A few more bits I liked in The Stuff of Thought:
Labeling someone with a small aspect of what they are – a trait or part – undignifies them. Calling someone a cripple, the blonde, a suit, isn’t nice. The opposite works too often – things sound more dignified if you label them with a larger category than usual. Driving machines and dental cleaning systems sound more pretentious than cars and toothbrushes.
Lots of our phrases rest on the same conceptual metaphors
Though we don’t have a specific saying that ‘up is like good and down is like bad’, it’s easy to see that we equate these things from our endless sayings that spring from this metaphor. Feeling high, spirits soaring, hitting rock bottom, a downturn, pick me up, low mood, low character, low blow, feeling down, over the moon, I’m above you. I can make up new phrases using the same metaphor and you will know what I mean without apparently thinking about it. These things suggest that the connection between goodness and upness is still active in our minds; these things aren’t idioms.
Intuitions that phrases like ‘pin the wall with posters’ are wrong follow simple rules that we are introspectively oblivious to.
You can say ‘splatter paint on the wall’ or ‘splatter the wall with paint’. You can say ‘pin posters on the wall’. This seems analogous to ‘splatter paint on the wall’, so why don’t we use the same alternative form with that?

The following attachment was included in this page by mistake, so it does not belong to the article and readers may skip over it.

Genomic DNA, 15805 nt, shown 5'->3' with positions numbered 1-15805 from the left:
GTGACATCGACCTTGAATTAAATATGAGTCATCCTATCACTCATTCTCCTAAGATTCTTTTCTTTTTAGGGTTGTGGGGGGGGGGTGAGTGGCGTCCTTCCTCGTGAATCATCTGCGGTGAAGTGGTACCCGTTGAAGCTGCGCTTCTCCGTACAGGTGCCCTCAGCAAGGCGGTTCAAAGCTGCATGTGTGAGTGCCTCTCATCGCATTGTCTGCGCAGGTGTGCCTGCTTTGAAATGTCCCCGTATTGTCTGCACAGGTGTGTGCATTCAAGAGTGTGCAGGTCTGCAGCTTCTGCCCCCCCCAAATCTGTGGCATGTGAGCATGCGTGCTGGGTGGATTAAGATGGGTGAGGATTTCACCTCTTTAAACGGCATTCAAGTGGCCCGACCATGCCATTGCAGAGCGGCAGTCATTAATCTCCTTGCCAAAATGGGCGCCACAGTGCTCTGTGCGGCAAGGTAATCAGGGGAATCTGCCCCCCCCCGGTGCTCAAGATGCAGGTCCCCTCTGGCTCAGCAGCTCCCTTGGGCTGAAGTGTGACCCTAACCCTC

The answer is that the first form implies that you were changing the paint or the poster by putting it on the wall, whereas the second form implies that you were changing the wall by putting paint or a poster on it. Painting a wall changes the nature of the wall in our eyes, while pinning posters on it doesn’t.
This explanation holds across the many other examples of this pattern, and similar explanations hold for others. You photograph a wall with your camera, but don’t photograph your camera at the wall. You fling a cat into a room, but you don’t fling a room with a cat. You can load hay into a cart or load a cart with hay.
Some situations it makes sense to frame in a different way and others not. Other conceptual differences that matter with verbs for instance include whether the action was purposeful or accidental, physically direct, took time or was instantaneous, and whether it happened to a person.
Working out why some things sound wrong was a tricky puzzle for the conscious minds of linguists, though the whole time they could say that ‘pour a cup with water’ sounded wrong.
Intuitive causality is different to philosophically reputable conceptions
It’s been suggested that causality is just what we call things we see happen together a lot, or actions that go together across close counterfactual worlds we imagine, or pretty confusing.
Our mental picture of causality seems to be much simpler. It looks like one object with an inherent tendency to move or stay still, and another object standing in its way or pushing it. We have no trouble knowing which counterfactual to compare situations to because inherent in the idea is that the first object had a tendency to do something.
The evidence for this is apparently in the various words we use, for instance which features they bother to differentiate. For instance the difference between forcing something and allowing something is whether the causal agent is pushing the other agent, or not getting in the way of its inherent movement. If our minds were different we may not care about this distinction; in both cases the causer can decide whether the thing should happen, and chooses yes.